Address Resolution Protocol

ARP determines a host's MAC address when the IP address is known. For example, to ping one device from another, the Layer 2 MAC fields require a destination MAC address. Because this is the first such request, a broadcast packet is sent across the wire to discover the remote host's MAC address. Figure 1-11 displays a scenario where PC1 wants to ping Host PC2.

Figure 1-11 ARP Request

IP address 1.1.1.3

MAC address 3333.3333.3333

IP address 1.1.1.3

MAC address 3333.3333.3333

IP address 1.1.1.1

MAC address 1111.1111.1111

IP address 1.1.1.2

MAC address 2222.2222.2222

IP address 1.1.1.1

MAC address 1111.1111.1111

IP address 1.1.1.2

MAC address 2222.2222.2222

When PC1 sends a ping request to PC2 using the known IP address 1.1.1.2 (Layer 3), a broadcast Layer 2 frame must first be sent by PC1; without a Layer 2 MAC address, PC1 cannot communicate with PC2. PC1 will then send a Layer 2 frame to the destination address FF-FF-FF-FF-FF-FF, and ARP (the ARP frame contains the source MAC address, destination MAC address, the source IP address, and the destination address) is sent to all devices requesting the Layer 2

MAC address of the device configured with the IP address 1.1.1.2 (by sending a Layer 2 broadcast frame). PC2 responds to the ARP request with its source MAC address, 2222.2222.2222. PC1 now has PC2's MAC address and sends a packet to the destination address, 2222.2222.2222, and Layer 3 destination address, 1.1.1.2.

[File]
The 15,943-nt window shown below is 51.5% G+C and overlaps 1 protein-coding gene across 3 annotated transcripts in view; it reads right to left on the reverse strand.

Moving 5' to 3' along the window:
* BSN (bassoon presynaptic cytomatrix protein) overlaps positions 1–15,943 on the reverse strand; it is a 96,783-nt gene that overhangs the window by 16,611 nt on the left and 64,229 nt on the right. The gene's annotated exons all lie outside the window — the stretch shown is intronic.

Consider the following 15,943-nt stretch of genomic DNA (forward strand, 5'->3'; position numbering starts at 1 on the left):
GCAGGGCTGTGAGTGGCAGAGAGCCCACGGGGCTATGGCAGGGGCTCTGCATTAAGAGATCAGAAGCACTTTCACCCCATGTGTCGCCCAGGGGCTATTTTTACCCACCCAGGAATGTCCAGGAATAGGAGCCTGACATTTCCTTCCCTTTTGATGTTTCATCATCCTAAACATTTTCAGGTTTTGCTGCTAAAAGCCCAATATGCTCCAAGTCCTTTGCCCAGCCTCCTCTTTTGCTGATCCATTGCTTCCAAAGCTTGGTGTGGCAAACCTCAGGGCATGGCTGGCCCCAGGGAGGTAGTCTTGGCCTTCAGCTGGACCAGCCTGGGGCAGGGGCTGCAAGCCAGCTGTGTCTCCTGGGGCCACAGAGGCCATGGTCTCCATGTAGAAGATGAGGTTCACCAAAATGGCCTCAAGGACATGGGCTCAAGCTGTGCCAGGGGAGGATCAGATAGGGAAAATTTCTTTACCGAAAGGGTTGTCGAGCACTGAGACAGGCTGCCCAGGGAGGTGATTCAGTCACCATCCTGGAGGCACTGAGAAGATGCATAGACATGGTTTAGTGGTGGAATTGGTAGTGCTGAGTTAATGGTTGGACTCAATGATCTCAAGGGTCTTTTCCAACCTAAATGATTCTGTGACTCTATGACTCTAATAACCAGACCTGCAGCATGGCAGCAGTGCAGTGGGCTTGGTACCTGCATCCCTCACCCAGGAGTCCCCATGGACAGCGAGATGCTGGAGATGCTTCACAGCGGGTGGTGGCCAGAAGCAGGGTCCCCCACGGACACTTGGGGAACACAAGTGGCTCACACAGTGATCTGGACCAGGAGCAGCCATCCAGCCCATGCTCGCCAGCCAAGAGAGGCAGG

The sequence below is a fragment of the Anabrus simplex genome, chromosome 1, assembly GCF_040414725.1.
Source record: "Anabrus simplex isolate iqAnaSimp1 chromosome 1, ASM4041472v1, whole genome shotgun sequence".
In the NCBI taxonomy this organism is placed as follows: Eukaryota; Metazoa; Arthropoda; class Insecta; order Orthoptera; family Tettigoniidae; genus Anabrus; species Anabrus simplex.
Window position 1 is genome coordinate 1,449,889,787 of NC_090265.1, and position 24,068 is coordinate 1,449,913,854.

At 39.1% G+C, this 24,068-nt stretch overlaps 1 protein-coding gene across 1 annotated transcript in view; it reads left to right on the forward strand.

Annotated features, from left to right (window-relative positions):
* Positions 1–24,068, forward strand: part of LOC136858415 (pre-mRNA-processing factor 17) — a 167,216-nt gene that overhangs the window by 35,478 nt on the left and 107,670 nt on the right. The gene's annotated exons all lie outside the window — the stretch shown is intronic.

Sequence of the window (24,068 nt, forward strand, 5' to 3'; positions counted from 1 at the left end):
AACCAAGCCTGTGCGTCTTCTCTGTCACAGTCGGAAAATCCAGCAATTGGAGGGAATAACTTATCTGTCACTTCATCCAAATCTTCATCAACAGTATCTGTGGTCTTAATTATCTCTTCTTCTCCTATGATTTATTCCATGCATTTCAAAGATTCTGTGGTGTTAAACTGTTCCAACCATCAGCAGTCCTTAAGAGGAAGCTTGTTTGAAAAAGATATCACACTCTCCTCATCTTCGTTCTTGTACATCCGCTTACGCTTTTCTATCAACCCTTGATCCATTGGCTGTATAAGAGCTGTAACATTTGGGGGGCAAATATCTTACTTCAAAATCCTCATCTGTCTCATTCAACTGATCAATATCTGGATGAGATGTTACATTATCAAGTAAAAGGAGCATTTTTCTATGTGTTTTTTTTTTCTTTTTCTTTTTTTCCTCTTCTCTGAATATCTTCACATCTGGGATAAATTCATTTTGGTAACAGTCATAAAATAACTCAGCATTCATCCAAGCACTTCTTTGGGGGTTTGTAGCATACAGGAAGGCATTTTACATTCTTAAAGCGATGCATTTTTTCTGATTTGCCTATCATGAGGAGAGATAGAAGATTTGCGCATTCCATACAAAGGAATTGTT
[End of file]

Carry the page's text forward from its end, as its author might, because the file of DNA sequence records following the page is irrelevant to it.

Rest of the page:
NOTE A less common ARP term used in ARP terminology is gratuitous ARP. A gratuitous ARP is an ARP request with its own IP address as the target address. It refreshes a device's ARP table entries and also looks up duplicate IP addresses. Routers are devices that can send a gratuitous ARP.

To view the IP ARP table on a Cisco router, the command is show ip arp. The IP ARP table from Figure 1-11 is displayed in Example 1-2.

Example 1-2 show ip arp Command on Router A

RouterA#show ip arp

Protocol

Address

Age (min)

Hardware Addr

Type

Interface

Internet

1.1.1.3

3333.3333.3333

ARPA

Ethernet0

Internet

1.1.1.1

170

1111.1111.1111

ARPA

Ethernet0

Internet

1.1.1.2

94

2222.2222.2222

ARPA

Ethernet0

NOTE If you have ever wondered why the first ping request on a Cisco router fails, it is because an ARP request is sent first when an entry is not present in the ARP table. Subsequent pings will have 100 percent success.

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